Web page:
17. Eileen:

    Hello! I appreciate your thoughtful comments and I am glad your church is moving out of the PCUSA and into the EPC.

    Regarding Biblical studies, I am a fourth year M.Div. student at Westminster Theological Seminary, PA.

    I have read Grudem’s book on Evangelical Feminism (I have also read Piper and Grudem’s “Biblical Manhood” along with other Complementarian books. On the Evangelical Egalitarian side I would strongly commend: “Slaves, Women, and Homosexuals” by William J. Webb. His “redemptive-movement” hermeneutic is quite powerful (I’ll give you a spoiler, he concludes slavery and homosexuality are sinful). Also “Discovering Biblical Equality” edited by Gordon Fee and “Paul, Women and Wives” by Craig Keener. I would encourage you to read the 3 books just mentioned, they are very good. I have also written a short paper defending women’s ordination on the basis of the Galatians 3:28 and the New Covenant for my women in the church class.

    Grudem and other constantly make the claim that slavery in the Greco-Roman world was not the same as “modern” slavery. That is simply false, slavery in the Greco-Roman world was at least as brutal, in some cases more so.

    In regard to a plain reading of Scripture regarding women, well no one does a plain reading. Everyone reads according to a hermeneutic. A plain reading would lead 1.) to contradiction in Scripture (how can Paul command that women should be silent in church and then give instruction for women prophesying?), 2.) it would lead to the silence of women in church. The issue is very hermeneutically challenging.

    I am diametrically opposed to all types of feminism, I argue for Biblical equality.

    I do not have a problem with the Complementarian position. I applaud the wisdom of the EPC for allowing both positions to exist within the denomination. I do not wish to see either Complementarianism or Evangelical Egalitarianism become the only position of the denomination. Both positions have strong arguments, but both have their weaknesses.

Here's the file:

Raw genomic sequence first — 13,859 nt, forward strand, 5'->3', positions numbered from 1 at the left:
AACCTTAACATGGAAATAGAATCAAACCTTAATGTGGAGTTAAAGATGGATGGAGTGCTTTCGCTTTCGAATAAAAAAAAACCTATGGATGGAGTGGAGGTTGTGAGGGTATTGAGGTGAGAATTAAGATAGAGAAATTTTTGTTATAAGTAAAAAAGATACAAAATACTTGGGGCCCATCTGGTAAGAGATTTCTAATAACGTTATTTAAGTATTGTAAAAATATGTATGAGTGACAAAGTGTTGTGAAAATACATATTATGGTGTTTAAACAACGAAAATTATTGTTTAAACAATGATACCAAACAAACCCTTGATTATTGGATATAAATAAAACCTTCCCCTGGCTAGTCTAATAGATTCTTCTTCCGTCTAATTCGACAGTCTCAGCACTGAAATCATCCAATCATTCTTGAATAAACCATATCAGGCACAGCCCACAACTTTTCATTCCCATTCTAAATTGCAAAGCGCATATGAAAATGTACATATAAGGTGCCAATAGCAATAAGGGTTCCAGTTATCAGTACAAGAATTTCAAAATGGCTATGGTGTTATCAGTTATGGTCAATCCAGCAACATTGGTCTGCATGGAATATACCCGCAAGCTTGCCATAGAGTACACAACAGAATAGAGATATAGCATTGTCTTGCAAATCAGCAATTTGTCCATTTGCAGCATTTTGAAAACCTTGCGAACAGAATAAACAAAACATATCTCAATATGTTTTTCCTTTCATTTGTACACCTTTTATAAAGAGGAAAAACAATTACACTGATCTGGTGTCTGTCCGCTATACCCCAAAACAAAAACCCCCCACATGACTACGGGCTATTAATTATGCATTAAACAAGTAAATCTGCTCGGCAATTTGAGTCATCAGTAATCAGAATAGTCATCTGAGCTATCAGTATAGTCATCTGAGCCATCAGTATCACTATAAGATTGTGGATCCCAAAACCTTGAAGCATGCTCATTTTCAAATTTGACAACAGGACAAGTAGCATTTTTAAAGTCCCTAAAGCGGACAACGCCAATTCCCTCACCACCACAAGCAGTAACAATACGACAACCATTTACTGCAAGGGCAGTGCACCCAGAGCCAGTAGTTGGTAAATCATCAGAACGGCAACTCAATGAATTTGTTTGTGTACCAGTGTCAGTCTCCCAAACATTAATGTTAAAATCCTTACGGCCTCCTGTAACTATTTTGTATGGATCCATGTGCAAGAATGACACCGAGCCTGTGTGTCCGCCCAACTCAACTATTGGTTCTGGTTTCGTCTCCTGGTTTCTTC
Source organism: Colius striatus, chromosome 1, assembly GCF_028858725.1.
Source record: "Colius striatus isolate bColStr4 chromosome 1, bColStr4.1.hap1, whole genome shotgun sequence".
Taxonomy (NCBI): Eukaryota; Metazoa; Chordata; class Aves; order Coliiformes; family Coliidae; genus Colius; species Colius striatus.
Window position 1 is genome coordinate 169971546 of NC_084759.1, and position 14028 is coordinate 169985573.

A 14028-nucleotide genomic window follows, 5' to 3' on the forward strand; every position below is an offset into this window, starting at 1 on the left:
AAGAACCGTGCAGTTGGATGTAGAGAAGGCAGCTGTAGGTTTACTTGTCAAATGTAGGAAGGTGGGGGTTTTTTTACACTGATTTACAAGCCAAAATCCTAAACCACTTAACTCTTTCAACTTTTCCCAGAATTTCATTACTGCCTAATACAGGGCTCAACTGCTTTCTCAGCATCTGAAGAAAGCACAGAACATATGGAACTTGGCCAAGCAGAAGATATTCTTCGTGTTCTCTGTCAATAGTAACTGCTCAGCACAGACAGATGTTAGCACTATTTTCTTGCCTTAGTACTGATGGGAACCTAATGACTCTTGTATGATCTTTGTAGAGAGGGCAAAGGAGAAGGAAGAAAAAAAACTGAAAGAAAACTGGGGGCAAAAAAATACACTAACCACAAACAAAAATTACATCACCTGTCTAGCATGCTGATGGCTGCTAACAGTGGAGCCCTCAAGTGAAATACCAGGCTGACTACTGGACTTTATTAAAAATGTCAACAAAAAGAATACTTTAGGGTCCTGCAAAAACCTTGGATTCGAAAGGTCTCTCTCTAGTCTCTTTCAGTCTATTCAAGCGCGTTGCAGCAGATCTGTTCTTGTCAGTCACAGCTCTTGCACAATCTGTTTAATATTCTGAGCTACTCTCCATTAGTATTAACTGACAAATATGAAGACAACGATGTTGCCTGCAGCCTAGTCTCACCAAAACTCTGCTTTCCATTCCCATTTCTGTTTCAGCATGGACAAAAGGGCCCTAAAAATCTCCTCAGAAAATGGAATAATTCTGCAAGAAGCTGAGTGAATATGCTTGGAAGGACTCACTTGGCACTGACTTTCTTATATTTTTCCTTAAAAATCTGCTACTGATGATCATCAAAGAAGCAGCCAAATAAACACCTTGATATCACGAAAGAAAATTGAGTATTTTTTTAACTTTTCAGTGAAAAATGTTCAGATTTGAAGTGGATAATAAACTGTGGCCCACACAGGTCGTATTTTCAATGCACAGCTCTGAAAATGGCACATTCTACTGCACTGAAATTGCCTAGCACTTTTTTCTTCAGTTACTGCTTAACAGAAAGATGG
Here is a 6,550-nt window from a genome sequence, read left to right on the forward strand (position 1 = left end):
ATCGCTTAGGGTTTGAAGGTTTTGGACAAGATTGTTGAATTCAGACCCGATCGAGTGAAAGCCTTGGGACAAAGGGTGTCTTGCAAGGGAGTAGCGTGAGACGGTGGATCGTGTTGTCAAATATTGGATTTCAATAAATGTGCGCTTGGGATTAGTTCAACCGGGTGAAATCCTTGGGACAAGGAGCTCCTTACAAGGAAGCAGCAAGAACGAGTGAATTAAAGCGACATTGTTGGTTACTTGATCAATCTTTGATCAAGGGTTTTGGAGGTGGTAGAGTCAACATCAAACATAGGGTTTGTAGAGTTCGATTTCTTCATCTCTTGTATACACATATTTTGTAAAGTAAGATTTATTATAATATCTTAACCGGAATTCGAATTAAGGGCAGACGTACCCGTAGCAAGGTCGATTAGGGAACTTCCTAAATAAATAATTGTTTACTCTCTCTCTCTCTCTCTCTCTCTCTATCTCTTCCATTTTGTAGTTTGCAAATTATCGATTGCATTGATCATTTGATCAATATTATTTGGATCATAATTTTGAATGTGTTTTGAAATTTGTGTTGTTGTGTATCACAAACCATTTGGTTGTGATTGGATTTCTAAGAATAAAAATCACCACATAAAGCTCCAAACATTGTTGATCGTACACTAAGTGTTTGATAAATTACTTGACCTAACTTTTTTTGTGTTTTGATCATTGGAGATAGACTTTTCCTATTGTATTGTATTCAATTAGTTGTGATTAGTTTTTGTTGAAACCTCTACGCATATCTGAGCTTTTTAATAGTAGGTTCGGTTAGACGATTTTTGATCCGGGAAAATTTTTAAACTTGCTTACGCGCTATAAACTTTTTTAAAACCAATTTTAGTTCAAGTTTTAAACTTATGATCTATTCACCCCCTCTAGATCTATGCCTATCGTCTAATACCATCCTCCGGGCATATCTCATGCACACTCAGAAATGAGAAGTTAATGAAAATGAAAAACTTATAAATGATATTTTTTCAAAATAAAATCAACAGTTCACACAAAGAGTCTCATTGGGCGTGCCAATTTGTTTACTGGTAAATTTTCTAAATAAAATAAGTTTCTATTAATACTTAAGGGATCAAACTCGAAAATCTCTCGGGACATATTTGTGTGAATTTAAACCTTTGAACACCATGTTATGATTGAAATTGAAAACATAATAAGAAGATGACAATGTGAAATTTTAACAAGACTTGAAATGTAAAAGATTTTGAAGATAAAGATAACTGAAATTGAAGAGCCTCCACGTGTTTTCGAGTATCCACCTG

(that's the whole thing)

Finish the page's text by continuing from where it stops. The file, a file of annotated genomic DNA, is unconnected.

In regard to prelapsarian gender roles, the dominion covenant was given to both Adam and Eve not just to Adam. It seems part of Eve’s curse is women taking a subservient role which is then rescinded by new creation in the New Covenant.

    In regard to special office, no one choose special office for themselves, God chooses them. In the New Covenant I do not think God restricts the call to special office to males only.

    My concern is pastoral. If a young woman comes up to me and expresses that she senses God’s call to ordained ministry and she has solid Reformed theology, a quality theological education, and all the gifting to be a pastor I do not believe the Scriptures would allow me to then say “you’re not discerning God’s will correctly”. If I am to err on this matter (and at this point in my life I don’t think I am) then let me err on the side of grace.

    Blessings to you!

    • Tim,
      William Webb’s “redemptive-movement” hermeneutic is incompatible with the view of the moral law in the Westminster Standards, namely, a moral law which “forever binds all.”

      As Romans 5 explains, Adam was the federal representative in the Covenant of Works. Although Eve was included within this covenant, she was not its federal head. Unless you wish to argue that Romans 5 should rightly speak of Christ as the second Eve, it is clear that a patriarchal order was part of God’s good creation prior to the Fall.

    • Timothy,

      Just to clarify, I’m not a member of either the PCUSA or the EPC. My concerns are broader than denominational ones, although I am grateful that faithful men are addressing the advance of feminism within the church in various denominations.